Hyperparathyroidism. Sarah Rodriguez, MD Shawn Newlands, MD, PhD University of Texas Medical Branch Grand Rounds Presentation February 2006. PTH/Calcium Homeostasis.
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Sarah Rodriguez, MD
Shawn Newlands, MD, PhD
University of Texas Medical Branch
Grand Rounds Presentation
Low circulating serum calcium concentrations stimulate the parathyroid glands to secrete PTH, which mobilizes calcium from bones by osteoclastic stimulation. PTH also stimulates the kidneys to reabsorb calcium and to convert 25-hydroxyvitamin D3 (produced in the liver) to the active form, 1,25-dihydroxyvitamin D3, which stimulates GI calcium absorption. High serum calcium concentrations have a negative feedback effect on PTH secretion.
I.Parathyroid-related-Primary hyperparathyroidism-Lithium therapy-Familial hypocalciuric hypercalcemia
II. Malignancy-related-Solid tumor with metastases (breast)-Solid tumor with humoral mediation of hypercalcemia (lung, kidney)-Hematologic malignancies (multiple myeloma, lymphoma, leukemia)
III. Vitamin D-related-Vitamin D intoxication-↑ 1,25(OH)2D; sarcoidosis and other granulomatous diseases-Idiopathic hypercalcemia of infancy
IV. Associated with high bone turnover-Hyperthyroidism-Immobilization-Thiazides-Vitamin A intoxication
V. Associated with renal failure-Severe secondary hyperparathyroidism-Aluminum intoxication-Milk-alkali syndromeHypercalcemia
**Primary hyperparathyroidism and cancer account for 90% of cases of hypercalcemia
Incidence increases above age 40
Most patients with sporadic primary hyperparathyroidism are postmenopausal women with an average age of 55 years
>80% of cases are caused by a solitary parathyroid adenoma
Approximately 10% are caused by “double adenoma”Primary Hyperparathyroidism
CA/CRT ratio: (24 hr urine calciumXserum crt)/(24 hr urine crtXserum calcium)
creatinine clearance (mL/min) = ((urine creatinine in mg/dL) * (urine volume in mL)) / ((plasma creatinine in mg/dL) * (time period in minutes))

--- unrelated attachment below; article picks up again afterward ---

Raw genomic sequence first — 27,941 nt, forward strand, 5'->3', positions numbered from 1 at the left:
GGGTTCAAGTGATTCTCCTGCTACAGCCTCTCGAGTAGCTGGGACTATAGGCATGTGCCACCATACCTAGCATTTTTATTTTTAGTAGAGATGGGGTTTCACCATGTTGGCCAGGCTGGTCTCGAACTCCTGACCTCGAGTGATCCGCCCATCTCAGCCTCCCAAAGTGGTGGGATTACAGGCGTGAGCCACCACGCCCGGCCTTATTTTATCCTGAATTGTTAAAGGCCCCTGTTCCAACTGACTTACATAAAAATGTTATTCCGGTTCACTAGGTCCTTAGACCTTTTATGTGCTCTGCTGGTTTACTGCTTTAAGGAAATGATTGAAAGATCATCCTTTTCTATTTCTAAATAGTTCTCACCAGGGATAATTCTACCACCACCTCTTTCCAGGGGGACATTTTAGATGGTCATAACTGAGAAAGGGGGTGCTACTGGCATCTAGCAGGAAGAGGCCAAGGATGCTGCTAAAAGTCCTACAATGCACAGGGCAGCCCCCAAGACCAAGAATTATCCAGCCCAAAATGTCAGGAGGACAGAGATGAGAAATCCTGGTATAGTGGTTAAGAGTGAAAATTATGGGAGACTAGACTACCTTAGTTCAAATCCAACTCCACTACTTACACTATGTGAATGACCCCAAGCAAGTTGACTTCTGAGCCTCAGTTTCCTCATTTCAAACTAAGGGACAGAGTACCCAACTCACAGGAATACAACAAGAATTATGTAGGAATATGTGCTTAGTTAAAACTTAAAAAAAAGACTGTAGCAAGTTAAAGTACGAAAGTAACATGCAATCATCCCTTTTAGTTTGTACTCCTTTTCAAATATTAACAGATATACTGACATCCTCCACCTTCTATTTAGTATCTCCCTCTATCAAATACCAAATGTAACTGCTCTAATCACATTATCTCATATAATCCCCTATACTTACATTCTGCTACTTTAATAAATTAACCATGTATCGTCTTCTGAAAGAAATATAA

Scintigraphy Images 1000 women
Familial Syndromes 1000 women
MEN I 1000 women
STIGMATA OF MEN I 1000 women
MEN IIA (Sipple’s Syndrome) 1000 women
This benign condition can be easily mistaken for mild hyperparathyroidism. It is an autosomal dominant inherited disorder characterized by hypocalciuria (usually < 50 mg/24 h), variable hypermagnesemia, and normal or minimally elevated levels of PTH. These patients do not normalize their hypercalcemia after subtotal parathyroid removal and should not be subjected to surgery. The condition has an excellent prognosis and is easily diagnosed with family history and urinary calcium clearance determination.
Secondary HPT 1000 women
severe hypercalcemia, severe
bone disease, severe pruritis,
calciphylaxis, severe myopathy
Tertiary hyperparathyroidism develops in patients with long-standing secondary hyperparathyroidism, which stimulates the growth of an autonomous adenoma. A clue to the diagnosis of tertiary hyperparathyroidism is intractable hypercalcemia and/or an inability to control osteomalacia despite vitamin D therapy.
- calcium- phosphate product > 70
- severe bone disease and pain
- extensive soft tissue calcification with tumoral calcinosis
A. Order the mibi/schedule the surgery
B. Consider estrogen replacement in this perimenopausal woman
C. Take a careful family history
D. Look for stigmata of MEN I
A. Have primary team order a mibi before you see the patient
B. Suspect MEN IIA and have the primary team order ret-proto oncogene screening
C. Evaluate the pt in the dialysis unit with careful questioning as to symptoms of pruritis, skin calcifications or necrosis